Relationships with an alcoholic

SAMHSA’s National Helpline | SAMHSA

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  • SAMHSA’s National Helpline is a free, confidential, 24/7, 365-day-a-year treatment referral and information service (in English and Spanish) for individuals and families facing mental and/or substance use disorders.

    Also visit the online treatment locator.

SAMHSA’s National Helpline, 1-800-662-HELP (4357) (also known as the Treatment Referral Routing Service), or TTY: 1-800-487-4889 is a confidential, free, 24-hour-a-day, 365-day-a-year, information service, in English and Spanish, for individuals and family members facing mental and/or substance use disorders. This service provides referrals to local treatment facilities, support groups, and community-based organizations.

Also visit the online treatment locator, or send your zip code via text message: 435748 (HELP4U) to find help near you. Read more about the HELP4U text messaging service.

The service is open 24/7, 365 days a year.

English and Spanish are available if you select the option to speak with a national representative. Currently, the 435748 (HELP4U) text messaging service is only available in English.

In 2020, the Helpline received 833,598 calls. This is a 27 percent increase from 2019, when the Helpline received a total of 656,953 calls for the year.

The referral service is free of charge. If you have no insurance or are underinsured, we will refer you to your state office, which is responsible for state-funded treatment programs. In addition, we can often refer you to facilities that charge on a sliding fee scale or accept Medicare or Medicaid. If you have health insurance, you are encouraged to contact your insurer for a list of participating health care providers and facilities.

The service is confidential. We will not ask you for any personal information. We may ask for your zip code or other pertinent geographic information in order to track calls being routed to other offices or to accurately identify the local resources appropriate to your needs.

No, we do not provide counseling. Trained information specialists answer calls, transfer callers to state services or other appropriate intake centers in their states, and connect them with local assistance and support.

  • Suggested Resources

    What Is Substance Abuse Treatment? A Booklet for Families
    Created for family members of people with alcohol abuse or drug abuse problems. Answers questions about substance abuse, its symptoms, different types of treatment, and recovery. Addresses concerns of children of parents with substance use/abuse problems.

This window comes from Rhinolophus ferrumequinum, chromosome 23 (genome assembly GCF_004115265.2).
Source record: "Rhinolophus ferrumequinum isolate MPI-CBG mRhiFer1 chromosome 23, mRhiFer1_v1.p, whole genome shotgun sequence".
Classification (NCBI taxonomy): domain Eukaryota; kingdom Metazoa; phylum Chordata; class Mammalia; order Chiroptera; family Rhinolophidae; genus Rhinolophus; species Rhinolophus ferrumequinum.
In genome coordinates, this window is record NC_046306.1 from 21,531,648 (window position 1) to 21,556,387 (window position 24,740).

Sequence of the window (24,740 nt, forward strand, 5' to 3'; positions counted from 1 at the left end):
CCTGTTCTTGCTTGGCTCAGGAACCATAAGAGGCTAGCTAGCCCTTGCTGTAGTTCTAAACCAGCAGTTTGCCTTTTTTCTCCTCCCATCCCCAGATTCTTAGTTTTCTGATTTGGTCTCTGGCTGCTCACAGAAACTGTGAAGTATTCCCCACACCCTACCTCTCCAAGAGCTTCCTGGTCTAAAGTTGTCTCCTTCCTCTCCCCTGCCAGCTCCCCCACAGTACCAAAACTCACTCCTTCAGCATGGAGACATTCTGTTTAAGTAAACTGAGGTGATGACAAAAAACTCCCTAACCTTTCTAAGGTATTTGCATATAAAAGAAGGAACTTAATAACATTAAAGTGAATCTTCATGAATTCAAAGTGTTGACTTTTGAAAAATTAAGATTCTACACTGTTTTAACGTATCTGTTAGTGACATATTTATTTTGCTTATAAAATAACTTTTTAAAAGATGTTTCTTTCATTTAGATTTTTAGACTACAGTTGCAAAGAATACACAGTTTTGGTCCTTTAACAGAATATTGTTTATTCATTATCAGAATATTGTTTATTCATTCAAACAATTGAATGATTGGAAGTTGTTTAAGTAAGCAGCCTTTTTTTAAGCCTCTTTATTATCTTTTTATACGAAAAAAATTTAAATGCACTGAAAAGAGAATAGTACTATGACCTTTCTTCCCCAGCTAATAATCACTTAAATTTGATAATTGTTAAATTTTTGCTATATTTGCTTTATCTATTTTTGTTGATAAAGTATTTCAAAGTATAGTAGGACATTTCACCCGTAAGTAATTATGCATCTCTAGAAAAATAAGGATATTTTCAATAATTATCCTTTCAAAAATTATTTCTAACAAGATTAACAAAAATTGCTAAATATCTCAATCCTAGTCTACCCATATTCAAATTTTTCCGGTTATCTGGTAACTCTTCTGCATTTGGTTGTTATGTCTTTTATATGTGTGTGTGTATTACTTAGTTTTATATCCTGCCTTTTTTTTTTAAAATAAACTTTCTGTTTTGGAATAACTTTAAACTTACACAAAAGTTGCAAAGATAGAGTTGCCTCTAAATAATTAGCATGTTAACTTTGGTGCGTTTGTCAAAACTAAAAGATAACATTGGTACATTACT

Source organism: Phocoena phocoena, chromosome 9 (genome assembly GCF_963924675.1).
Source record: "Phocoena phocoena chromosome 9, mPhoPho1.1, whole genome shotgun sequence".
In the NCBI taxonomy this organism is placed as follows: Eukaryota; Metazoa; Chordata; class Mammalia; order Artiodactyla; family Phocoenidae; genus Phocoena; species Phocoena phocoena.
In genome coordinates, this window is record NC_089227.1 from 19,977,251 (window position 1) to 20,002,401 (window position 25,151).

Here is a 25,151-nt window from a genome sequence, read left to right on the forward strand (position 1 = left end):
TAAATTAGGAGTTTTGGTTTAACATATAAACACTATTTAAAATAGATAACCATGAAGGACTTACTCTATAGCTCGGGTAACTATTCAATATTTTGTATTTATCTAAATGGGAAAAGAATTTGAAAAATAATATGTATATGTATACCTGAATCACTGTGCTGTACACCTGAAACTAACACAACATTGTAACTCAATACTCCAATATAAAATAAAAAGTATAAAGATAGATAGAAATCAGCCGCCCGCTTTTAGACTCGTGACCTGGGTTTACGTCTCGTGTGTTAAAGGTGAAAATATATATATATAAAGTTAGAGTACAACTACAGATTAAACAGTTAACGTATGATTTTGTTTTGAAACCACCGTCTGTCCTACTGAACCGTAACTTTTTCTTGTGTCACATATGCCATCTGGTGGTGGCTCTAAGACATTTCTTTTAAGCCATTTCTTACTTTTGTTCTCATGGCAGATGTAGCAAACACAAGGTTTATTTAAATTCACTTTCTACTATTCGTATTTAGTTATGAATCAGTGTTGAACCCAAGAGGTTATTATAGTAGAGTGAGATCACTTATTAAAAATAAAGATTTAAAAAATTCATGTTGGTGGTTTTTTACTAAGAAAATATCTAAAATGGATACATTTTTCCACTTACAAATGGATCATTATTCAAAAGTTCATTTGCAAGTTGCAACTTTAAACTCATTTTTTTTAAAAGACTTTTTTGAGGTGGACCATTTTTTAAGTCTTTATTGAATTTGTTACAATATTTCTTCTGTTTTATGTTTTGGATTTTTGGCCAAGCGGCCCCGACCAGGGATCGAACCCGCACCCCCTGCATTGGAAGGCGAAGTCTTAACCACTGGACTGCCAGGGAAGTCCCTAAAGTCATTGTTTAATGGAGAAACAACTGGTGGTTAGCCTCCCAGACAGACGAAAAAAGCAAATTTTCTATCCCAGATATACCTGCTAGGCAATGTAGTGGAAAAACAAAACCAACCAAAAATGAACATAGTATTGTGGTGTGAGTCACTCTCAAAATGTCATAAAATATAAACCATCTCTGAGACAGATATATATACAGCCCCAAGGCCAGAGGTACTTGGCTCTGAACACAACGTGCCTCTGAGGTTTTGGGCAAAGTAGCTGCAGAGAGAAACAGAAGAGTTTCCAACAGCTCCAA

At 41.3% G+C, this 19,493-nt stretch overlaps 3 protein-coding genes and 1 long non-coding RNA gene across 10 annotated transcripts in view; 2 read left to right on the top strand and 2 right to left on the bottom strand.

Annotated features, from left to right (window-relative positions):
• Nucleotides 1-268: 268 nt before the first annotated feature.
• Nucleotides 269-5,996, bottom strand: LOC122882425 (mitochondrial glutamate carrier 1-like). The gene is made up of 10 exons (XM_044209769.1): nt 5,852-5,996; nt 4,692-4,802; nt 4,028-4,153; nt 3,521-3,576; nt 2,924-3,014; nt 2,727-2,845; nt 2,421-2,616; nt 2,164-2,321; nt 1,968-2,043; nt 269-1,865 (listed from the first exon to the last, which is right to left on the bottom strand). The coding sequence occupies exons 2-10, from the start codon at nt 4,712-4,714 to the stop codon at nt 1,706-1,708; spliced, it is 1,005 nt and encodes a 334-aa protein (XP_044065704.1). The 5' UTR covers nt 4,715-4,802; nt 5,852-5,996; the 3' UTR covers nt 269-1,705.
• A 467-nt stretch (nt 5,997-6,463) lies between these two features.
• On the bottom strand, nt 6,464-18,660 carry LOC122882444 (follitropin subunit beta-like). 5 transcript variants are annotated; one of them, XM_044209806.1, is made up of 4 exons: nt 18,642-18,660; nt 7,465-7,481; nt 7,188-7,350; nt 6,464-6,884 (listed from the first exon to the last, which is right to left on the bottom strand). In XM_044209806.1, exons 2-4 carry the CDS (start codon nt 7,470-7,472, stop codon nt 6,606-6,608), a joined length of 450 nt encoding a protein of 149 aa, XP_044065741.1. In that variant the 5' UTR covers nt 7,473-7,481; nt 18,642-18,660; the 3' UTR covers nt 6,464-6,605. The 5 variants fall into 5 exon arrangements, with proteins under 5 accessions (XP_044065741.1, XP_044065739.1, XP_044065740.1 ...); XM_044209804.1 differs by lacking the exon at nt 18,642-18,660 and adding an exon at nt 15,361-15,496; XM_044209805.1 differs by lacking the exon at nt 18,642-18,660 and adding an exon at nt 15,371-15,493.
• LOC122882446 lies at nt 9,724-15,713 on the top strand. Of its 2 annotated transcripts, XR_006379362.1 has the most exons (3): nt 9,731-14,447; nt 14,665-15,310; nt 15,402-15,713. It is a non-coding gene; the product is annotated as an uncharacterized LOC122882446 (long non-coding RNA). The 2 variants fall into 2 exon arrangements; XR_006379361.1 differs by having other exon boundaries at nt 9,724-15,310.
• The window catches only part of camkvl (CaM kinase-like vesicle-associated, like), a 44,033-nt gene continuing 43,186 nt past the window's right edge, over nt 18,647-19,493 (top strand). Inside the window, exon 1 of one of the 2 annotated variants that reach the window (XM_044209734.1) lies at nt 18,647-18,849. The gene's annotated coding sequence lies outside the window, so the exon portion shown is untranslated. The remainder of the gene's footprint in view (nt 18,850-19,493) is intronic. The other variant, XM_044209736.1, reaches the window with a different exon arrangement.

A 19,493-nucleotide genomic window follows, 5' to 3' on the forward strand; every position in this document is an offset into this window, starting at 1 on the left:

It's Not Your Fault (NACoA) (PDF | 12 KB)
    Assures teens with parents who abuse alcohol or drugs that, "It's not your fault!" and that they are not alone. Encourages teens to seek emotional support from other adults, school counselors, and youth support groups such as Alateen, and provides a resource list.

    After an Attempt: A Guide for Taking Care of Your Family Member After Treatment in the Emergency Department
    Aids family members in coping with the aftermath of a relative's suicide attempt. Describes the emergency department treatment process, lists questions to ask about follow-up treatment, and describes how to reduce risk and ensure safety at home.

    Family Therapy Can Help: For People in Recovery From Mental Illness or Addiction
    Explores the role of family therapy in recovery from mental illness or substance abuse. Explains how family therapy sessions are run and who conducts them, describes a typical session, and provides information on its effectiveness in recovery.

    For additional resources, please visit the SAMHSA Store.

Last Updated: 08/30/2022

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The Locator is authorized by the 21st Century Cures Act (Public Law 114-255, Section 9006; 42 U.S.C. 290bb-36d). SAMHSA endeavors to keep the Locator current. All information in the Locator is updated annually from facility responses to SAMHSA’s National Substance Use and Mental Health Services Survey (N-SUMHSS). New facilities that have completed an abbreviated survey and met all the qualifications are added monthly. Updates to facility names, addresses, telephone numbers, and services are made weekly for facilities informing SAMHSA of changes. Facilities may request additions or changes to their information by sending an e-mail to [email protected], by calling the BHSIS Project Office at 1-833-888-1553 (Mon-Fri 8-6 ET), or by electronic form submission using the Locator online application form (intended for additions of new facilities).

90,000 Marriages with alcoholics are the strongest. Psychologist on codependency and healthy relationships

Many families have dependent relatives, alcoholics or drug addicts. Their spouses endure this all their lives and do not leave. Some call it love, but experts know it's codependency.

Psychologist Anastasia Kim told Omsk Here what to do if your family has a codependent relative and what factors can affect the development of this pathological condition in a person.

- What is codependency? How widespread is this phenomenon in our country and in the world as a whole?

- Let's look at the word itself - codependency. It has a prefix - co-, which means "attachment". If we take the word literally, then it will be interpreted as "attached dependency". In general, codependence is a pathological desire for another person who has an addiction: alcoholism, drug addiction, gambling, etc. Based on my work experience, I can say that codependence is the progenitor of all addictions.